“The Ghana job”: Opening Hungary to the developing world

Based on interviews, archival and media sources, this paper looks at how post-WWII socialist Hungary developed foreign economic relations with decolonized countries, by focusing on the emergence of Hungarian development and area studies and development advocacy expertise towards developing countries. The paper’s case study is the Centre for Afro-Asian Research (CAAR) founded at the Hungarian Academy of Sciences in 1963 – from 1973 the Institute for World Economy (IWE) – parallel to similar institutions founded in the Soviet Union and other Eastern Bloc states. CAAR was established as a government think tank by József Bognár, a close friend to Prime Minister János Kádár and perhaps one of the most important figures in socialist era Hungarian reform economics and foreign policy-making. The institute rose as a consequence of the “Ghana job”: Hungarian economists led by Bognár developed the First Seven-Year Plan of Ghana in 1962. The associates of CAAR and IWE promoted export-oriented growth against import-substitution industrialization and summoned geographical development concepts such as “poorly developed countries”, “dependency”, “semiperiphery”, “open economies”, or “small countries” as alternatives to the Cold War categories of “capitalist” and “socialist” world systems. This shift in geographical knowledge production is connected to the geopolitical contexts of the Sino-Soviet split, the Khrushchevian “opening up” of foreign relations, the emergence of the “Third World”, and also the 1956 revolution in the case of Hungary. The role of Ghana and the Eastern Bloc is connected to the 1960s wave of transnational development consultancy and strategies of “socialist globalization”.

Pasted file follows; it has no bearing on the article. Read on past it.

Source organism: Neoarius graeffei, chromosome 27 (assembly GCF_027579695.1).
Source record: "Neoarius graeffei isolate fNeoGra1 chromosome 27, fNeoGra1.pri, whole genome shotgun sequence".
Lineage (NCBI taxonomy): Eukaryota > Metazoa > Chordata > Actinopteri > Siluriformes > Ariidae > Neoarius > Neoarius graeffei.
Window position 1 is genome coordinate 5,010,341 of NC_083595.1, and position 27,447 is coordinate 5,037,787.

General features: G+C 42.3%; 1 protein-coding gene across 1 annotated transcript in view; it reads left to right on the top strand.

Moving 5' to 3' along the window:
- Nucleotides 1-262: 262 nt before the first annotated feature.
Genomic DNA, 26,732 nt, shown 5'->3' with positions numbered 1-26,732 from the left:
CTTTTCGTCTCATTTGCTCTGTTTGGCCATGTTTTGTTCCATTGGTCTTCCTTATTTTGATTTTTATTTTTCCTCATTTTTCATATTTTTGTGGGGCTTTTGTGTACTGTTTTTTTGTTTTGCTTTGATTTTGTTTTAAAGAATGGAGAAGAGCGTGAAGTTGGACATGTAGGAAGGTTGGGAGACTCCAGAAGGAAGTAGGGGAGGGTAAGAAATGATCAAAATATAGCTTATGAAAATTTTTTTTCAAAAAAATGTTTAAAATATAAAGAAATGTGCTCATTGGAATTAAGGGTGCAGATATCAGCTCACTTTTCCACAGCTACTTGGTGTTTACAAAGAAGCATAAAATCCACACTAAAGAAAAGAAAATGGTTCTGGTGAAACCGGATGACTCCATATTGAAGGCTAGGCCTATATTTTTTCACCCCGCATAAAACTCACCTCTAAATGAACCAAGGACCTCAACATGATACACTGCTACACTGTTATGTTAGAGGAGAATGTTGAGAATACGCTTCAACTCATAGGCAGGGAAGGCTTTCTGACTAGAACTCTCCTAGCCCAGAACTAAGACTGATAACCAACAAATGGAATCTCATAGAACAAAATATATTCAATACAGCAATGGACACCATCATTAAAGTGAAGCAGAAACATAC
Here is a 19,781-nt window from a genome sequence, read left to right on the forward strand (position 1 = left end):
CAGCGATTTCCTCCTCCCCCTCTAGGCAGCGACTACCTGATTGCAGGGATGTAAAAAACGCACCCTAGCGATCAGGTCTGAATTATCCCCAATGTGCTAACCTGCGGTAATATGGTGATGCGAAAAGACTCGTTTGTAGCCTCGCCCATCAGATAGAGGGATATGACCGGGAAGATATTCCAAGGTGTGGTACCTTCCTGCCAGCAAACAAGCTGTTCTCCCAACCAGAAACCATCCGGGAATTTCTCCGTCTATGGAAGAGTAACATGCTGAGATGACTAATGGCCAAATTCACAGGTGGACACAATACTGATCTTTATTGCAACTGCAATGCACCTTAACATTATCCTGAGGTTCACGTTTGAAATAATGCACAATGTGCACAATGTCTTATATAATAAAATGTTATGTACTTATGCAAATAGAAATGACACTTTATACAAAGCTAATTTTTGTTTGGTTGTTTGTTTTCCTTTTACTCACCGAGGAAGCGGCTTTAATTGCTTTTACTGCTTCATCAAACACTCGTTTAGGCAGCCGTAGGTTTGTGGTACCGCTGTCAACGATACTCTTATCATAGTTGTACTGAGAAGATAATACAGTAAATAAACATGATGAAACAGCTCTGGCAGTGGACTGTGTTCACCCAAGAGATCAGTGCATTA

Hungary and Ghana, 1950s-1960s

21083554_1409636279072924_5180471301300472123_oMy research report to the Open Society Archives turned out to be a draft of a lengthy working paper that summarizes some of the materials I have been working with. You can read about my OSA research proposal here.

Even from this vastly text I had to leave out a lot of other materials. Unfortunately I will only have time to work again on this later, so I decided to share here some thoughts that could not be included.

One of the books that were very influential to me (but haven’t included into the draft) gave me a great overview of the early Eastern European relations towards decolonizing/ed Africa (the “Third World”). What I find most interesting is not only the relative autonomy of the Eastern Bloc in developing their foreign relations, but also the continuities between previous colonial era and postcolonial relations. Another issue is the role of China, not only how the Sino-Soviet split influenced the Soviet Union to maintain the relative autonomy of the Eastern Bloc, but also China’s early postcolonial trajectories in gaining a foothold in Africa.

africa_communist

“By 1958, well before substantial new opportunities arose south of the Sahara, East Europe’s trade with Asia, the Middle East, and some parts of Africa was already greater than that of the Soviet Union; ithad more than doubled since 1954 and amounted to approximately five per cent of the area’s total trade. Some of this commercial activity, of course, was no more than a partial return to normal trade patterns that had been interrupted by the war and later inhibited for political and ideological reasons. Yet the very fact that old patterns existed and could be resumed was important, since the arrival of East European traders and governmental representatives in Africa did not appear to the new states as a novel or menacing overture, but rather as a natural resumption of established policies.”